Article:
A Wellesley family earlier this month took the Supplemental Nutrition Assistance Program (SNAP) challenge, feeding themselves on $4 per person per day, to get a taste of what it’s like to go hungry and live in poverty. The challenge (one that everyone from politicians to reporters have taken as well) raised their awareness of how tough it can be to eat healthy on a small budget, especially when it comes to fresh fruits and vegetables.
The Biro family — mom Nova, dad Peter and 9-year-old twin girls — were inspired to take the SNAP challenge through Nova’s work with an executive leadership program exploring equity issues in Boston.
Peter wrote about the experience here, detailing cheap nutritious foods his family identified, and Yahoo news picked up on the story as well (we imagine this story is going to start making wider rounds in the days to come).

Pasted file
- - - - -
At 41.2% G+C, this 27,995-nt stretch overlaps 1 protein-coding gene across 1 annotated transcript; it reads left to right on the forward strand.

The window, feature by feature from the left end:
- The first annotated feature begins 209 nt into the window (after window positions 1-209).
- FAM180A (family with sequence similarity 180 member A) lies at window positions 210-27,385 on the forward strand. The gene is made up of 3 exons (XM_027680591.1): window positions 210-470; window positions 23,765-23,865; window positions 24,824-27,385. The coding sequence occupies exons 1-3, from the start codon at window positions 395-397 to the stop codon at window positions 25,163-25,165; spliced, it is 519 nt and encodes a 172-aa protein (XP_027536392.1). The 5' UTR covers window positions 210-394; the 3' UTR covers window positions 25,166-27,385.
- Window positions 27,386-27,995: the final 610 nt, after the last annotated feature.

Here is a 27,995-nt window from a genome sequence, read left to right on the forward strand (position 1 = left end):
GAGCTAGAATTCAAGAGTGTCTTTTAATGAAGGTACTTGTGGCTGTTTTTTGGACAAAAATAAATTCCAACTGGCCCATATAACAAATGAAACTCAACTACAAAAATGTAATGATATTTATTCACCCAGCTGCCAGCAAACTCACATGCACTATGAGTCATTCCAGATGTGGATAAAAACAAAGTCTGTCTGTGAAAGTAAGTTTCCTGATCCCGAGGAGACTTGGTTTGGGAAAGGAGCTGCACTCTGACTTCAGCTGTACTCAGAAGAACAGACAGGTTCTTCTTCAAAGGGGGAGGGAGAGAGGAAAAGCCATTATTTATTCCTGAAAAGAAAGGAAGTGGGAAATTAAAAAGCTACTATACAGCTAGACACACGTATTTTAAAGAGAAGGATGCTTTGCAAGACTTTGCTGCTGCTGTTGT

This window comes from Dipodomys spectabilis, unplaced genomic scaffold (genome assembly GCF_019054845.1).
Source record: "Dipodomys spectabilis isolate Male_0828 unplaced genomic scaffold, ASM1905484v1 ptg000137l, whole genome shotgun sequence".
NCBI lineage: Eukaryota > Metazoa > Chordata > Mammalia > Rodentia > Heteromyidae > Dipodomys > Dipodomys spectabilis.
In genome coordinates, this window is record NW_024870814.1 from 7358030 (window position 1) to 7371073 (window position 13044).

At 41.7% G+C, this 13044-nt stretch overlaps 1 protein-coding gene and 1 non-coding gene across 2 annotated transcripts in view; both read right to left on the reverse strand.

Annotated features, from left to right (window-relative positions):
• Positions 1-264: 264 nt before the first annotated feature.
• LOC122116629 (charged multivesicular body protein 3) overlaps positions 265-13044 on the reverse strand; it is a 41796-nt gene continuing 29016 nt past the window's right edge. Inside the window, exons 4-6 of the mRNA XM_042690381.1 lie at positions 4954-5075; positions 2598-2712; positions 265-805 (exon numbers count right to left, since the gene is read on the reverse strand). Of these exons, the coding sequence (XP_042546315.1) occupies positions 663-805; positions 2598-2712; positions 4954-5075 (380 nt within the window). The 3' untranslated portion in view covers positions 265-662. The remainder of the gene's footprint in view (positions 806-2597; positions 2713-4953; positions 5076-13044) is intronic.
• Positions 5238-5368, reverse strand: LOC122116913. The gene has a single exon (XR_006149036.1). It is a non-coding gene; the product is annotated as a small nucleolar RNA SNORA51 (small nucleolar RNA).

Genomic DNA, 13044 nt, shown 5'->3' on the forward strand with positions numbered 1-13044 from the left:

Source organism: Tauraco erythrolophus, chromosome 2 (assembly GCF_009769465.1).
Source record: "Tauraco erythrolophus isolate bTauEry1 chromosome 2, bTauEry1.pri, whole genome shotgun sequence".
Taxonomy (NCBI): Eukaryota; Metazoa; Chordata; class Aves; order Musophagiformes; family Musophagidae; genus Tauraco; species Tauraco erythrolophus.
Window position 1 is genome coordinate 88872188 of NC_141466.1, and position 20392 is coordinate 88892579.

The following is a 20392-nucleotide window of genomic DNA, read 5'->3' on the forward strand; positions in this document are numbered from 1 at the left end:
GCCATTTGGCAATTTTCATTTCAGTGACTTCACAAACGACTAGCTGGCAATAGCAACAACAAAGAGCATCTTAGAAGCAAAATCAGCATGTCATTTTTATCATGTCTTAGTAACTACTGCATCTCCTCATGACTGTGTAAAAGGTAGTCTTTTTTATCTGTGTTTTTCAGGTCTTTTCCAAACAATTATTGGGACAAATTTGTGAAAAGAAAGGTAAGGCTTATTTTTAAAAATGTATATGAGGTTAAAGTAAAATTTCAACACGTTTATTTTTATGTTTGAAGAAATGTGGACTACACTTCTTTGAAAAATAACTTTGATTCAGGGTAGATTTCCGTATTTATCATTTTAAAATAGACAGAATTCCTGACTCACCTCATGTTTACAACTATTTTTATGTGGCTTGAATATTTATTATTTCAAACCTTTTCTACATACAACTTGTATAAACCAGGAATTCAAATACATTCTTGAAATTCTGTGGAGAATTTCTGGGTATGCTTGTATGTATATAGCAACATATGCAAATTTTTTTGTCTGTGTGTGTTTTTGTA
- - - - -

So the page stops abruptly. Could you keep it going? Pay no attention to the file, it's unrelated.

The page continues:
The Biro family acknowledged that taking the SNAP challenge can only partly simulate what it’s like for disadvantaged families on the food front. After all, the Biros have a car, easy access to Costco and realized that their deprivation was short-lived. The girls made something of a game of crafting lunches from leftovers.
The family gave up things — small luxuries — they were used to, such as Peter’s morning cappuccino ($4.25) and a $4 cake treat that he and one daughter shared weekly.
Peter wrote: “This experience with my daughter really got my attention. My wife and I know how to improvise in the kitchen, and the convenience of leftovers makes them a way of life for us already, so fitting different ingredients into this model didn’t jar us. For [my daughter] Sophie and me to go without our usual dessert was not that big of a deal either, because in truth, we knew we could resume it next week. It was temporary. But poverty is rarely temporary. And on the best day, you can either have a cup of coffee yourself, or give your child a treat, but never both. ”
The Biros say they’ll give SNAP a shot again in the future and hope others will, too.
RELATED: Wellesley Food Pantry
(Thanks to reader IC for pointing out the Yahoo piece to us in the first place.)